06 Jul 2020, 12:25
Julian Wettengel

German states call for renewables reform and greenlight removal of solar support cap

Clean Energy Wire

The council of German state governments has called for a speedy and comprehensive reform of the Renewable Energy Act (EEG) to ensure the country reaches its 2030 target of expanding renewables to a share of 65 percent of total power consumption. In the last session before the parliamentary summer break, the states said a systematic reform of the energy taxes and levies is necessary, starting with lowering the renewables levy consumers pay with their electricity bill with the help of CO₂ price revenues and budget funds. As part of the coronavirus recovery package, the government had recently decided to cap the surcharge by doing just that. The states emphasise that the increased use of electricity in sectors such as transport and buildings (sector coupling) will lead to additional power demand. The states presented other renewables reform proposals such as making self-consumption more attractive and better supporting citizens’ energy projects.
They also greenlighted the Bundestag (federal parliament) decision to abolish the 52 gigawatt (GW) solar power support cap, which had been a point of contention for months within the government coalition. This means that smaller new facilities – those up to 750 kilowatt capacity, which do not have to participate in auctions for renewables support – will continue to receive remuneration under the EEG.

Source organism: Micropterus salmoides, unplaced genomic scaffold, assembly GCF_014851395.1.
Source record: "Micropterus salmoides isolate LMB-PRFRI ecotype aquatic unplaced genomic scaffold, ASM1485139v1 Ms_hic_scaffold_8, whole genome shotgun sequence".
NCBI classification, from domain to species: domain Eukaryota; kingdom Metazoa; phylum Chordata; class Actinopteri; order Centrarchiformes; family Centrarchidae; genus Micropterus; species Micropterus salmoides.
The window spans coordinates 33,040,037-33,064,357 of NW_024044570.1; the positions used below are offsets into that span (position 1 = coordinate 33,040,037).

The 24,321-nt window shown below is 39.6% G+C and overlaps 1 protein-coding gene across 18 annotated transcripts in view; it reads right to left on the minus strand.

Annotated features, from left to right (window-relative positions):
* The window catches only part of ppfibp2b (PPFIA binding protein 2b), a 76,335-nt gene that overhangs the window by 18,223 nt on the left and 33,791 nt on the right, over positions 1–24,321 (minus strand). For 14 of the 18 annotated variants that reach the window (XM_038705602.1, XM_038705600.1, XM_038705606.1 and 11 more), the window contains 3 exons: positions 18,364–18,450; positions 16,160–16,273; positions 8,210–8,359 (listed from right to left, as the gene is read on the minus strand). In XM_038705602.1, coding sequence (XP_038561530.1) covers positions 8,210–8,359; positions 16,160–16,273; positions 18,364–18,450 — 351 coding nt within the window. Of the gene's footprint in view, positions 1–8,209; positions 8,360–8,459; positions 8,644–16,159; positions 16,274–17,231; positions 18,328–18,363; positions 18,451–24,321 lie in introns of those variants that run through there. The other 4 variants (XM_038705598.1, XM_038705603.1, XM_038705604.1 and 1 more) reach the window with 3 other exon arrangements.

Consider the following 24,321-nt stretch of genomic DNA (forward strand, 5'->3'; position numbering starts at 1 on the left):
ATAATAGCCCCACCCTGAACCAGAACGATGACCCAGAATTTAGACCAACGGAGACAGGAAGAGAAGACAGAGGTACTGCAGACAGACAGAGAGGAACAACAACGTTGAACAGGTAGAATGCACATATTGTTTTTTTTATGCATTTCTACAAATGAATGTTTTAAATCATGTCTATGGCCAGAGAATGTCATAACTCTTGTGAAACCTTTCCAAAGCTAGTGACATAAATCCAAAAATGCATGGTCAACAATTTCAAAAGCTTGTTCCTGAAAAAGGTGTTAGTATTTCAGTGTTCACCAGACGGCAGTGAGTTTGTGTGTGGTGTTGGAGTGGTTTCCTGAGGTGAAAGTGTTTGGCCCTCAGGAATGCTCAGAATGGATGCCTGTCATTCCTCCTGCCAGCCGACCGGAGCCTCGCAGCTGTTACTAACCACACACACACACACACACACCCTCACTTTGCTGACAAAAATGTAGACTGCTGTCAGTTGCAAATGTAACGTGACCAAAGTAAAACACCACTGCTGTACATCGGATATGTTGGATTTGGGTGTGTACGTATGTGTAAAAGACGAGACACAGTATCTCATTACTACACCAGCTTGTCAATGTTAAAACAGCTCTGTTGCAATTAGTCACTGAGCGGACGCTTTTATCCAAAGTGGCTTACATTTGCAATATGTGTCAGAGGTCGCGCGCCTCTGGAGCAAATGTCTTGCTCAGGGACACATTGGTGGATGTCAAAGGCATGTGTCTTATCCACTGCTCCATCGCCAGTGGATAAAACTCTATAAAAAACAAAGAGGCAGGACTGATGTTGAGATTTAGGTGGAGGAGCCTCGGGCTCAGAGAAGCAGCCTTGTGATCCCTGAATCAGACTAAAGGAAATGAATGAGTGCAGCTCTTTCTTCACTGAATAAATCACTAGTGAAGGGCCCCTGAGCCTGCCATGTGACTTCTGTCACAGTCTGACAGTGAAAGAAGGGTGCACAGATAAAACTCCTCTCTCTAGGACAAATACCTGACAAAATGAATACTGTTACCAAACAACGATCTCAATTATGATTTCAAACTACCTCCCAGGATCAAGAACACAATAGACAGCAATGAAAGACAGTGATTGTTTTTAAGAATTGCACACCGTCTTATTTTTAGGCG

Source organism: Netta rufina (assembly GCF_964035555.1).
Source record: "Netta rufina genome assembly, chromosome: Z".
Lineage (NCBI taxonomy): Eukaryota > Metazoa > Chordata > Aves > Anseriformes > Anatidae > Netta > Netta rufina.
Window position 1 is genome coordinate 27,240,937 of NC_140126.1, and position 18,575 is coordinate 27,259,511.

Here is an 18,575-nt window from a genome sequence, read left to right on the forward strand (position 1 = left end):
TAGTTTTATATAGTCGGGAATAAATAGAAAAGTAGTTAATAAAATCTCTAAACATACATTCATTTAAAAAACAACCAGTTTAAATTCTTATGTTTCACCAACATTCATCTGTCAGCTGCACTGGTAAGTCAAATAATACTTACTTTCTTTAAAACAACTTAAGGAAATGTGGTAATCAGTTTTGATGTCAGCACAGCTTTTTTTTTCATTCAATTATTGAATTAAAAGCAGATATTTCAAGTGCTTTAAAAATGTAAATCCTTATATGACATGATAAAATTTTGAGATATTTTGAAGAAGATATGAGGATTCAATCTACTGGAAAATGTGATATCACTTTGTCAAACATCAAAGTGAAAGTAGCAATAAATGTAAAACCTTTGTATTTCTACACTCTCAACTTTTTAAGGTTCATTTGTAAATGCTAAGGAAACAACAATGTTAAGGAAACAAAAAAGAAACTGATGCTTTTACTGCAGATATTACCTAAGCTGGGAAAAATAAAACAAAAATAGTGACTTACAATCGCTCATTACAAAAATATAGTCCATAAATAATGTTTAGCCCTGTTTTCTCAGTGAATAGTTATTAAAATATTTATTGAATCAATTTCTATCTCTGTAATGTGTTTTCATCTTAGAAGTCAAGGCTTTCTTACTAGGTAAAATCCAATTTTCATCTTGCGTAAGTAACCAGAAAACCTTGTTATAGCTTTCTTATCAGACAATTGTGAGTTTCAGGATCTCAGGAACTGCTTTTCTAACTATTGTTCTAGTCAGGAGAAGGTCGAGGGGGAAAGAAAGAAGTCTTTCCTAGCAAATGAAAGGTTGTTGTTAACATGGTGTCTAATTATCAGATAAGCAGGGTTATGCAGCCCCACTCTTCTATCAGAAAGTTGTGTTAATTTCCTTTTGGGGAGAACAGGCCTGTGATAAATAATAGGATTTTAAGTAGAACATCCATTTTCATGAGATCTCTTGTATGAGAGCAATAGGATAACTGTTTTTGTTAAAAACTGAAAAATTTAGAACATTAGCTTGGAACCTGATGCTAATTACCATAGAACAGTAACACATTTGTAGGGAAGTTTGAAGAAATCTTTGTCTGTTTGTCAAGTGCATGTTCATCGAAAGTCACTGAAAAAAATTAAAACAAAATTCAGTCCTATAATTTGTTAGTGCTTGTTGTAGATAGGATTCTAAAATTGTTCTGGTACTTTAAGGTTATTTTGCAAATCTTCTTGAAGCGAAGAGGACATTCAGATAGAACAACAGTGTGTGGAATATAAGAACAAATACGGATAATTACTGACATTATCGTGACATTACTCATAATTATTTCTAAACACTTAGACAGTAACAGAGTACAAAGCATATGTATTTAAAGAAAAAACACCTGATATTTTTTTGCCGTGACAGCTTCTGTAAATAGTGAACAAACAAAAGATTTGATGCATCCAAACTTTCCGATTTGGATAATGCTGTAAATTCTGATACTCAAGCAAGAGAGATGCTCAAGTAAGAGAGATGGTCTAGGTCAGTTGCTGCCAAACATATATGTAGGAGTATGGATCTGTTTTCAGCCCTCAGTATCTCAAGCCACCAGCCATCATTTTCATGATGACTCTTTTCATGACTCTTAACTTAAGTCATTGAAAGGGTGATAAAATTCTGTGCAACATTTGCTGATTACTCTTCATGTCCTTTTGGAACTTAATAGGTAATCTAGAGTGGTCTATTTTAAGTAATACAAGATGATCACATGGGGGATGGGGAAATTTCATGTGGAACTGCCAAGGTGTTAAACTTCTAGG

In order to help reach climate targets, the German government has set the goal of increasing the renewables share in power consumption to 65 percent by 2030 with the climate package decisions from September 2019. While the solar industry has seen a positive trend in recent months, wind power expansion slumped in 2019 due to regulatory hurdles and increased opposition. The government has said it aims to present an EEG reform draft, including more ambitious annual expansion targets for each technology. It is expected for autumn 2020. Experts have called for a comprehensive reform of German energy taxes and levies for years.

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Sven Egenter

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